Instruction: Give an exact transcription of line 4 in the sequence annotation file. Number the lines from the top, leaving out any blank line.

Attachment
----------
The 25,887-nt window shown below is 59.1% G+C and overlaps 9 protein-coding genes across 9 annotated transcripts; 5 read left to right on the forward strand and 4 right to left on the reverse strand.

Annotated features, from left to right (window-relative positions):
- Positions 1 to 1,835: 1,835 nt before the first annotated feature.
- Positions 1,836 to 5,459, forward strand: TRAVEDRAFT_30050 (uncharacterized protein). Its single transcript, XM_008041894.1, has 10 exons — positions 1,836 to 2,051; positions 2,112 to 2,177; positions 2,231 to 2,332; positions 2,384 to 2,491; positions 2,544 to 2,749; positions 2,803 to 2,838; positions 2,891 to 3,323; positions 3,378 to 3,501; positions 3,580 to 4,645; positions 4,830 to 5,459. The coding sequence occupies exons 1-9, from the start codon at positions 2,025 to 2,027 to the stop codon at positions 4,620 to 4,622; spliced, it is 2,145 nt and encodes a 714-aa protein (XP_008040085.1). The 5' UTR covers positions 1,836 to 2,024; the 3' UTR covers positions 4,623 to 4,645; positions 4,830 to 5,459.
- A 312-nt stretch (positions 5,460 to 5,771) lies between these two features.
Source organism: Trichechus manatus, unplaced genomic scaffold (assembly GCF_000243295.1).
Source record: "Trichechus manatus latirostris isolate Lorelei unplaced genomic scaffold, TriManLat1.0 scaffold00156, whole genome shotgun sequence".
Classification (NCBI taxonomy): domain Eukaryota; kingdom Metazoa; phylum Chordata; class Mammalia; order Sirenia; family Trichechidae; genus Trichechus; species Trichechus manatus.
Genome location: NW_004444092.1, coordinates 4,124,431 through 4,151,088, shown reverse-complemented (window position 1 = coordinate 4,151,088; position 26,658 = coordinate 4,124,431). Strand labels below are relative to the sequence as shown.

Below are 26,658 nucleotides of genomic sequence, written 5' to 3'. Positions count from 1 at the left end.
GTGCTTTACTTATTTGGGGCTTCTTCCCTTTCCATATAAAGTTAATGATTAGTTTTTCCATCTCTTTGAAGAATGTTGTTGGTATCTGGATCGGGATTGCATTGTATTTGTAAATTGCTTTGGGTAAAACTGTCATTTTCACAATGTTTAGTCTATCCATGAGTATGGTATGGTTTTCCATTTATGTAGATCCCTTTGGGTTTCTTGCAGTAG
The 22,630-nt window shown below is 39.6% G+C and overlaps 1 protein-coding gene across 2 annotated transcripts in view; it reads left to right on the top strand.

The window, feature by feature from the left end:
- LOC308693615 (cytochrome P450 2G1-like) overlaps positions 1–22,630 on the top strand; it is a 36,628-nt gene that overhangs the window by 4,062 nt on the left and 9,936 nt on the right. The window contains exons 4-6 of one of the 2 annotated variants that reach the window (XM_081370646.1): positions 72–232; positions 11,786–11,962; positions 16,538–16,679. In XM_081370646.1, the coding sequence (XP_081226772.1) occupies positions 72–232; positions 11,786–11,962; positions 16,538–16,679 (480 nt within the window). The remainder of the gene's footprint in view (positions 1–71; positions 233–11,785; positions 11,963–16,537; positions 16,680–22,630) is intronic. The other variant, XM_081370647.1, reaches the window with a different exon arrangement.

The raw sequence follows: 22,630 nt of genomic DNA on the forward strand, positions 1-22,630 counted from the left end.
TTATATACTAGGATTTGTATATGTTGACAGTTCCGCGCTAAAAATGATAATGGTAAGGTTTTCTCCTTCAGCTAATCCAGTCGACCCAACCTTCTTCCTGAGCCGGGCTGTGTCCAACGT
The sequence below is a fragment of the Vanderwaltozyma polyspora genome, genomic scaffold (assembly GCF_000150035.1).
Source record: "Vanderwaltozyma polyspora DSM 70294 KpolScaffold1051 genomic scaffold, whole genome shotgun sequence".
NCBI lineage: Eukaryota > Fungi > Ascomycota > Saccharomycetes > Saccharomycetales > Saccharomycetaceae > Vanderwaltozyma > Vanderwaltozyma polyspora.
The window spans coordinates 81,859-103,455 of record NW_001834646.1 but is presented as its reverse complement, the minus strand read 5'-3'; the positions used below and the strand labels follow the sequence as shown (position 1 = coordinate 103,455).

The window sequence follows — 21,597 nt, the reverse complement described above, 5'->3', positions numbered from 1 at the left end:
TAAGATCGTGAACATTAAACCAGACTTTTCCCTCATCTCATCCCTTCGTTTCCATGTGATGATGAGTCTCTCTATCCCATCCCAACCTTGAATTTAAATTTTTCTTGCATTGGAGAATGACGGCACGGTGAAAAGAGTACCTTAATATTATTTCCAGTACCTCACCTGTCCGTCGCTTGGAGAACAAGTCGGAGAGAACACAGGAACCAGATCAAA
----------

- Positions 1,836 to 5,459, forward strand: TRAVEDRAFT_30050 (uncharacterized protein). Its single transcript, XM_008041894.1, has 10 exons — positions 1,836 to 2,051; positions 2,112 to 2,177; positions 2,231 to 2,332; positions 2,384 to 2,491; positions 2,544 to 2,749; positions 2,803 to 2,838; positions 2,891 to 3,323; positions 3,378 to 3,501; positions 3,580 to 4,645; positions 4,830 to 5,459. The coding sequence occupies exons 1-9, from the start codon at positions 2,025 to 2,027 to the stop codon at positions 4,620 to 4,622; spliced, it is 2,145 nt and encodes a 714-aa protein (XP_008040085.1). The 5' UTR covers positions 1,836 to 2,024; the 3' UTR covers positions 4,623 to 4,645; positions 4,830 to 5,459.